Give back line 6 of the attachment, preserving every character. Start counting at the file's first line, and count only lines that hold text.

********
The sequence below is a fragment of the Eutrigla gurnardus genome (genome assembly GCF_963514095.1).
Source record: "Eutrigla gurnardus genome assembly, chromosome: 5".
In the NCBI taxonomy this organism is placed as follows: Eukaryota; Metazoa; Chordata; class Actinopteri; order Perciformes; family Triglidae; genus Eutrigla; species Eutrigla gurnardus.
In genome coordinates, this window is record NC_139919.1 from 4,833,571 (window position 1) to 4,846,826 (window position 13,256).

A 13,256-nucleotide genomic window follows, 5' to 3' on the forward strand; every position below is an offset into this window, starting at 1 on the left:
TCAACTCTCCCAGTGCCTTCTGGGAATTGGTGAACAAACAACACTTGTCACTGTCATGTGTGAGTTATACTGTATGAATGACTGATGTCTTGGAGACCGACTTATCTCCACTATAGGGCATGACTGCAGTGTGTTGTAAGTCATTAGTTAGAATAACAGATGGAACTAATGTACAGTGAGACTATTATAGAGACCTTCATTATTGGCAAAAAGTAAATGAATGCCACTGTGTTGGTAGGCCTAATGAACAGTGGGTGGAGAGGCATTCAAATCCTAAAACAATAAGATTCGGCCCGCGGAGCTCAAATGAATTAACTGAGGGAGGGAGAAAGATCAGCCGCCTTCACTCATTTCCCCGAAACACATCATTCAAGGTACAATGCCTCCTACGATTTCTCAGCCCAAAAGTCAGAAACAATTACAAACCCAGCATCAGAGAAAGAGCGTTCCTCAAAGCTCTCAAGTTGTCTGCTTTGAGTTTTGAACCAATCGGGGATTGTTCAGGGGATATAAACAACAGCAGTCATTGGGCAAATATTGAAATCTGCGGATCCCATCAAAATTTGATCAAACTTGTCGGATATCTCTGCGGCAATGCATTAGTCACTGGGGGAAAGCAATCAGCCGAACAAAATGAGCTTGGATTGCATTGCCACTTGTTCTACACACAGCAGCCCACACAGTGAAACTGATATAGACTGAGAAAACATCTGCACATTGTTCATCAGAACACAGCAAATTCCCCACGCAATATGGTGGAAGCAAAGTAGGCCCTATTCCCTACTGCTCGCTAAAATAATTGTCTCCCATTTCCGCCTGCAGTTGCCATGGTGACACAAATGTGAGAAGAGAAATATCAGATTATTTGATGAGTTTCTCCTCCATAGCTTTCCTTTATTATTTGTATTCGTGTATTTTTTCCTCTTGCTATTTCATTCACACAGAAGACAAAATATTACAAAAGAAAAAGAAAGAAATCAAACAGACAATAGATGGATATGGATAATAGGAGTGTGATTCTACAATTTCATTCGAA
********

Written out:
TCAACTCTCCCAGTGCCTTCTGGGAATTGGTGAACAAACAACACTTGTCACTGTCATGTGTGAGTTATACTGTATGAATGACTGATGTCTTGGAGACCGACTTATCTCCACTATAGGGCATGACTGCAGTGTGTTGTAAGTCATTAGTTAGAATAACAGATGGAACTAATGTACAGTGAGACTATTATAGAGACCTTCATTATTGGCAAAAAGTAAATGAATGCCACTGTGTTGGTAGGCCTAATGAACAGTGGGTGGAGAGGCATTCAAATCCTAAAACAATAAGATTCGGCCCGCGGAGCTCAAATGAATTAACTGAGGGAGGGAGAAAGATCAGCCGCCTTCACTCATTTCCCCGAAACACATCATTCAAGGTACAATGCCTCCTACGATTTCTCAGCCCAAAAGTCAGAAACAATTACAAACCCAGCATCAGAGAAAGAGCGTTCCTCAAAGCTCTCAAGTTGTCTGCTTTGAGTTTTGAACCAATCGGGGATTGTTCAGGGGATATAAACAACAGCAGTCATTGGGCAAATATTGAAATCTGCGGATCCCATCAAAATTTGATCAAACTTGTCGGATATCTCTGCGGCAATGCATTAGTCACTGGGGGAAAGCAATCAGCCGAACAAAATGAGCTTGGATTGCATTGCCACTTGTTCTACACACAGCAGCCCACACAGTGAAACTGATATAGACTGAGAAAACATCTGCACATTGTTCATCAGAACACAGCAAATTCCCCACGCAATATGGTGGAAGCAAAGTAGGCCCTATTCCCTACTGCTCGCTAAAATAATTGTCTCCCATTTCCGCCTGCAGTTGCCATGGTGACACAAATGTGAGAAGAGAAATATCAGATTATTTGATGAGTTTCTCCTCCATAGCTTTCCTTTATTATTTGTATTCGTGTATTTTTTCCTCTTGCTATTTCATTCACACAGAAGACAAAATATTACAAAAGAAAAAGAAAGAAATCAAACAGACAATAGATGGATATGGATAATAGGAGTGTGATTCTACAATTTCATTCGAA